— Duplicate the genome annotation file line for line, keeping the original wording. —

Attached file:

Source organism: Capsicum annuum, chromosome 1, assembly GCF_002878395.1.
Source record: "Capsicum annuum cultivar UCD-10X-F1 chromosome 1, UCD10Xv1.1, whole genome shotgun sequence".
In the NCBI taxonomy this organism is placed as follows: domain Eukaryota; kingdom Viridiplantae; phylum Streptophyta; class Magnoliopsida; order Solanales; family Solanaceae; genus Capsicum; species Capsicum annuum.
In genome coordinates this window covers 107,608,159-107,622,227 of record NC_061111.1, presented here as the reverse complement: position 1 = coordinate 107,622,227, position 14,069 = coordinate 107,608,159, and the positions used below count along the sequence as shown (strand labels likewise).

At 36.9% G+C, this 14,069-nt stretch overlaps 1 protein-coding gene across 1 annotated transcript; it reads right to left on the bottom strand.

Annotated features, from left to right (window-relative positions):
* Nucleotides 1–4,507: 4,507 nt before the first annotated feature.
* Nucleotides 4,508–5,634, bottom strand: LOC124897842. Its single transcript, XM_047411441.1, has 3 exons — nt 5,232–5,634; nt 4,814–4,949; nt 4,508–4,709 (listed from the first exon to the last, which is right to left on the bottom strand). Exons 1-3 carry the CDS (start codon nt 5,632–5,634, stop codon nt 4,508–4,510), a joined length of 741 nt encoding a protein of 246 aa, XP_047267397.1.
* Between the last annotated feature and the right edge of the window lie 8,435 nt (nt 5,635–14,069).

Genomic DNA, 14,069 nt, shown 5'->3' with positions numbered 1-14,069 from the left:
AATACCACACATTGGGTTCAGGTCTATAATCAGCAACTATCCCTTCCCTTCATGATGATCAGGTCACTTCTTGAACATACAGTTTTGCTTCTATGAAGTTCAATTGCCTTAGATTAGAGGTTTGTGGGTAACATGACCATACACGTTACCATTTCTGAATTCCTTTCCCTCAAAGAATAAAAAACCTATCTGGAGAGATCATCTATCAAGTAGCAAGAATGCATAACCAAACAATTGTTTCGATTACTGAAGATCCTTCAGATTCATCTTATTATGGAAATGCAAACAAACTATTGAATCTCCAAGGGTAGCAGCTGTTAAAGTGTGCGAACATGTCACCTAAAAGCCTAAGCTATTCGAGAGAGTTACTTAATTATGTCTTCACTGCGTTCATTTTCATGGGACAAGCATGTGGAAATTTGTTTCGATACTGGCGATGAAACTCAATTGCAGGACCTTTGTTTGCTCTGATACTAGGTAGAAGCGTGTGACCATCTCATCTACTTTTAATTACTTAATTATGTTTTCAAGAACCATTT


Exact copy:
Source organism: Capsicum annuum, chromosome 1, assembly GCF_002878395.1.
Source record: "Capsicum annuum cultivar UCD-10X-F1 chromosome 1, UCD10Xv1.1, whole genome shotgun sequence".
In the NCBI taxonomy this organism is placed as follows: domain Eukaryota; kingdom Viridiplantae; phylum Streptophyta; class Magnoliopsida; order Solanales; family Solanaceae; genus Capsicum; species Capsicum annuum.
In genome coordinates this window covers 107,608,159-107,622,227 of record NC_061111.1, presented here as the reverse complement: position 1 = coordinate 107,622,227, position 14,069 = coordinate 107,608,159, and the positions used below count along the sequence as shown (strand labels likewise).

At 36.9% G+C, this 14,069-nt stretch overlaps 1 protein-coding gene across 1 annotated transcript; it reads right to left on the bottom strand.

Annotated features, from left to right (window-relative positions):
* Nucleotides 1–4,507: 4,507 nt before the first annotated feature.
* Nucleotides 4,508–5,634, bottom strand: LOC124897842. Its single transcript, XM_047411441.1, has 3 exons — nt 5,232–5,634; nt 4,814–4,949; nt 4,508–4,709 (listed from the first exon to the last, which is right to left on the bottom strand). Exons 1-3 carry the CDS (start codon nt 5,632–5,634, stop codon nt 4,508–4,510), a joined length of 741 nt encoding a protein of 246 aa, XP_047267397.1.
* Between the last annotated feature and the right edge of the window lie 8,435 nt (nt 5,635–14,069).

Genomic DNA, 14,069 nt, shown 5'->3' with positions numbered 1-14,069 from the left:
AATACCACACATTGGGTTCAGGTCTATAATCAGCAACTATCCCTTCCCTTCATGATGATCAGGTCACTTCTTGAACATACAGTTTTGCTTCTATGAAGTTCAATTGCCTTAGATTAGAGGTTTGTGGGTAACATGACCATACACGTTACCATTTCTGAATTCCTTTCCCTCAAAGAATAAAAAACCTATCTGGAGAGATCATCTATCAAGTAGCAAGAATGCATAACCAAACAATTGTTTCGATTACTGAAGATCCTTCAGATTCATCTTATTATGGAAATGCAAACAAACTATTGAATCTCCAAGGGTAGCAGCTGTTAAAGTGTGCGAACATGTCACCTAAAAGCCTAAGCTATTCGAGAGAGTTACTTAATTATGTCTTCACTGCGTTCATTTTCATGGGACAAGCATGTGGAAATTTGTTTCGATACTGGCGATGAAACTCAATTGCAGGACCTTTGTTTGCTCTGATACTAGGTAGAAGCGTGTGACCATCTCATCTACTTTTAATTACTTAATTATGTTTTCAAGAACCATTT